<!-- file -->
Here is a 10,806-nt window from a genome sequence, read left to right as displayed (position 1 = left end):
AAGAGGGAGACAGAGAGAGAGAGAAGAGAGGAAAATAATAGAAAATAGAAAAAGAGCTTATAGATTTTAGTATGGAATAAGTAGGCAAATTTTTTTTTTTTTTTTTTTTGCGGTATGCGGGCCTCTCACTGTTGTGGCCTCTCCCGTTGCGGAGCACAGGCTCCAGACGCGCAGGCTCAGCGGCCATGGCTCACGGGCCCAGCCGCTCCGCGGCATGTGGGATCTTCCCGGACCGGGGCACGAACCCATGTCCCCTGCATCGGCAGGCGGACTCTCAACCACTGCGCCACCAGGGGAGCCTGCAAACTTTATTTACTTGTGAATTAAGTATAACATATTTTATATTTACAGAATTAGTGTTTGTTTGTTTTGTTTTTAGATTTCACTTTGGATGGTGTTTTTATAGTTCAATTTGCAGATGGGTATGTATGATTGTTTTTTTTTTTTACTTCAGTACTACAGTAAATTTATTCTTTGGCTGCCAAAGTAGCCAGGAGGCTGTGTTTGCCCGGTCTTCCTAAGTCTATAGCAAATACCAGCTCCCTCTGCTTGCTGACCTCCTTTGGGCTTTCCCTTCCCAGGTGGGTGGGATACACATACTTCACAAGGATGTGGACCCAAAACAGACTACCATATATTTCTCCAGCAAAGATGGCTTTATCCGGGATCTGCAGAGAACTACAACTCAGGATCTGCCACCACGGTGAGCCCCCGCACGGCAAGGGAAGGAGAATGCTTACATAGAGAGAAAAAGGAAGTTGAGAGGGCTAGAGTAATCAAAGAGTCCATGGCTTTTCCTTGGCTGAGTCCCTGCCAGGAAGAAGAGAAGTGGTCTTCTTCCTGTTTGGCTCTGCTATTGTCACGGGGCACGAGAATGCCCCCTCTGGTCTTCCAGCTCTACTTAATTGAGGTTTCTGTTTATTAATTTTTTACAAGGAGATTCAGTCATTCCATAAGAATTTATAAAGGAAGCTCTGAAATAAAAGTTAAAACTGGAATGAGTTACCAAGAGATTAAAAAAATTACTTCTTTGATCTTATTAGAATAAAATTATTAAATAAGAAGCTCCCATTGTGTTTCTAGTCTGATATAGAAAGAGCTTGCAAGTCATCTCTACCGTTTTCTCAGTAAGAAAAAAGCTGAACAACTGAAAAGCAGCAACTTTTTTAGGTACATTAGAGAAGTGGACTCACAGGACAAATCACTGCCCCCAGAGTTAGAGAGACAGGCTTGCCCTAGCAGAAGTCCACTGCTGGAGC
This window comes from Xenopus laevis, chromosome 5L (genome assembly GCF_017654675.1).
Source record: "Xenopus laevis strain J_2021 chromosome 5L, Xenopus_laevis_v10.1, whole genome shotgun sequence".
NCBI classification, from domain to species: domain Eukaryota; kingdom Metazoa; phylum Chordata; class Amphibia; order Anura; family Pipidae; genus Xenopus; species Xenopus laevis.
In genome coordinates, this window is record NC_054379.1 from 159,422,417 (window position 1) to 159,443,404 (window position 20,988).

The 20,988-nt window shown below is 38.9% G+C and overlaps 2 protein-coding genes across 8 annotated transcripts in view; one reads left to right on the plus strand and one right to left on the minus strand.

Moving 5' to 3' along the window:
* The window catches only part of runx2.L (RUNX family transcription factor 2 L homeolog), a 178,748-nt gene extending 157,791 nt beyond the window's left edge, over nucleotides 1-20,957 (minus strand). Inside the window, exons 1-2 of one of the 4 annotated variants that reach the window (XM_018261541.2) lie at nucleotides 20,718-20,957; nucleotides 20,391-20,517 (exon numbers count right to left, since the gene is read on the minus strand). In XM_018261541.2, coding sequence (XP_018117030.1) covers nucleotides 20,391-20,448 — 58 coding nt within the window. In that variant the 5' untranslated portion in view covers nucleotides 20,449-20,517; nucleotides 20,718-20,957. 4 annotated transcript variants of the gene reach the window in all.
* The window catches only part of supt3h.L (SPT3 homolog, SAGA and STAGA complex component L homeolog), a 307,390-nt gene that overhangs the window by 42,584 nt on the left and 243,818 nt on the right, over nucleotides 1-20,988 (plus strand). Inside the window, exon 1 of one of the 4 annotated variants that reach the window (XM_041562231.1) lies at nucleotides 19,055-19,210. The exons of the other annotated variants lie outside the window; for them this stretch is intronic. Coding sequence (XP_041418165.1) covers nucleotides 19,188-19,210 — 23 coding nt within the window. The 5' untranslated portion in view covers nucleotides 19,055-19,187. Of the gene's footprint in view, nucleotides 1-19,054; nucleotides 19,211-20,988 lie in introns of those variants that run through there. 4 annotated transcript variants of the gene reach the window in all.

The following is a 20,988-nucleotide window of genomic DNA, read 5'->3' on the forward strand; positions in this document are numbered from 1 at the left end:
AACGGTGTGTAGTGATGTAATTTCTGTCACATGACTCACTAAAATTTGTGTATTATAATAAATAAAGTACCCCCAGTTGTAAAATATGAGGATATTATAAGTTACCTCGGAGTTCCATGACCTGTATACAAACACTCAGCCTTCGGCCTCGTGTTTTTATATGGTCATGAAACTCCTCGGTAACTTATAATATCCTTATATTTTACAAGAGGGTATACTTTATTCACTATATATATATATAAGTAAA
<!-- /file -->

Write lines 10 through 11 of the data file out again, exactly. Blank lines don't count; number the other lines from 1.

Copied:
* The window catches only part of supt3h.L (SPT3 homolog, SAGA and STAGA complex component L homeolog), a 307,390-nt gene that overhangs the window by 42,584 nt on the left and 243,818 nt on the right, over nucleotides 1-20,988 (plus strand). Inside the window, exon 1 of one of the 4 annotated variants that reach the window (XM_041562231.1) lies at nucleotides 19,055-19,210. The exons of the other annotated variants lie outside the window; for them this stretch is intronic. Coding sequence (XP_041418165.1) covers nucleotides 19,188-19,210 — 23 coding nt within the window. The 5' untranslated portion in view covers nucleotides 19,055-19,187. Of the gene's footprint in view, nucleotides 1-19,054; nucleotides 19,211-20,988 lie in introns of those variants that run through there. 4 annotated transcript variants of the gene reach the window in all.

The following is a 20,988-nucleotide window of genomic DNA, read 5'->3' on the forward strand; positions in this document are numbered from 1 at the left end: